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Walking in the Mamores: reflection (third post)

Yesterday I wrote about climbing three of the Mamores here in the Highlands.  For the last couple of years in the Spring (before the midges) I've gone camping and walking in the Scottish hills - last year in Glen Affric and the year before in the Fainnichs.  I've written too about trekking in the Sahara.  Walking for days on end really "helps my head".  It gives me perspective on my life and uncorks a creativity I find it hard to connect to in the busy-ness of my usual day-to-day living.  It takes time to "uncrumple my brain".  Yesterday's walk was great, but not really long enough to uncrumple. 

This thing of timing and location is fascinating.  Coming away for a few days allows space for things to happen that probably wouldn't in a more familiar, more constricted container.  I see it in group work.  I can meet with the same bunch of people over a series of evenings.  Certain kinds of good, worthwhile process happen in the meetings.  I can get together with the same people away from our usual lives for a few days in the country.  Different things happen.  Deeper.  This is a major reason I love working in residential groups - see reports for example from last May and last November.  And it's not just the duration, its the "coming away" too.  I often advise couples who I'm working with to make regular time to go out together - a meal, a coffee, a walk, theatre, film.  Different things happen, different qualities of interaction, when we're away from our base.  Maybe this is particularly so for me - I work from home.  And it seems true for many others I talk with too.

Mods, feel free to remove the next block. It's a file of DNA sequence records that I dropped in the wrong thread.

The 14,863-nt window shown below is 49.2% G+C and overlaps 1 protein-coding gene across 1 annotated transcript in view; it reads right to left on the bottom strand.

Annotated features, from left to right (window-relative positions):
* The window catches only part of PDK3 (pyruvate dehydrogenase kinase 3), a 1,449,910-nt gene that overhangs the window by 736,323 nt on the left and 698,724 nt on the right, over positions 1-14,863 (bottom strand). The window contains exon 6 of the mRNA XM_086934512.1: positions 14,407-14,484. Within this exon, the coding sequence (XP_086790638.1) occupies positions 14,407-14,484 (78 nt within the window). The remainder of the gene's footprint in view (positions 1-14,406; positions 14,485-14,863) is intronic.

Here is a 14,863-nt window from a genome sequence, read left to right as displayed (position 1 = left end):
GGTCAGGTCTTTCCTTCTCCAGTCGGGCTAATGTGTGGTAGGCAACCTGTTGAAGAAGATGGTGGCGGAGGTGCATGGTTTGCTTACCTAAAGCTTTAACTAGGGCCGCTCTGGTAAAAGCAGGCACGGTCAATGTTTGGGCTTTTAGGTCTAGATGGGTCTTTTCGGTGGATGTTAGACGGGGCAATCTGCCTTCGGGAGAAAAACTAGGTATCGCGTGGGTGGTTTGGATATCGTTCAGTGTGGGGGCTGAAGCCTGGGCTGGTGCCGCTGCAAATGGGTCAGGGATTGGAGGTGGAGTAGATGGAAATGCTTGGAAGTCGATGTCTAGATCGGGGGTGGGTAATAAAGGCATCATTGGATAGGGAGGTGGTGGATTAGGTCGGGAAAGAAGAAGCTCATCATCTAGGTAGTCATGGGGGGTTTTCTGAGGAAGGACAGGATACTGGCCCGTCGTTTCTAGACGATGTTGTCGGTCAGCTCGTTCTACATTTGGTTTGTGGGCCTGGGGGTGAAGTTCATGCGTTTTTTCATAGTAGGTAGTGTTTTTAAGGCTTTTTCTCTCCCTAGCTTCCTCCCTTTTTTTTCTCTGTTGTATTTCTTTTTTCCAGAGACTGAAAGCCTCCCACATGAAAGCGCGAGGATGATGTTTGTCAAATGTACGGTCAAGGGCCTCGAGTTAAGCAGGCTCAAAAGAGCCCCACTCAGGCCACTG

So there's a wisdom about time and location - how long we allow for things and where we do them.  There's a wisdom too about "investing" in activities rather than just material possessions.  Carter & Gilovich published earlier this year on "The relative relativity of material and experiential purchases" commenting that "When it comes to spending disposable income, experiential purchases tend to make people happier than material purchases".  At my birthday last week, a friend said "I want to give you a present of an experience rather than a thing".  I wondered about sky-diving, but now I wonder more about a couple of days' introduction to rock climbing.  I can "scramble" - hill walking where you have to get your hands out of your pockets - but I don't know how to set up a belay or use a rope for simple safety.  I check out courses at two websites that I respect a good deal - Stuart Johnston Mountaineering and Glenmore Lodge.  There's nothing over dates that suit me, so I email them about tailor-made courses for me and friend or two.  Then, since I'm up and running, I add queries to Glenmore Lodge and Beyond Adventure about another "dream" - paddling 60 miles or so down the Spey river with a group of friends.

People, who have visited this blog much, may know I'm a big fan of "Self-determination theory" - see for example the website page "Wellbeing, time management & self-determination".  The theory argues convincingly that living organisms thrive when they have their needs met.  For humans, key needs centre around Autonomy, Competence, and Relatedness.  There are slides highlighting these points - "Psychological needs & wellbeing 1" and "Psychological needs & wellbeing 2".  There are many reasons why I want to walk in the hills.  Even in poor weather, there's real pleasure in "Competence".  It's very good to have sorted a warm enough sleeping bag, a good sleeping mat and tent, to be competent at cooking on a camping gas ring.  It's very good to develop skill in reading a compass, using a map, knowing how to kick-step across snow, even when and how to use an ice axe!  There are times when it's great to do this on my own - and times when it's great to do it with friends.  Diener & colleagues have written about "Balance in life ... " and happiness.  An art to life.  It can be a real gift to be alive ... 


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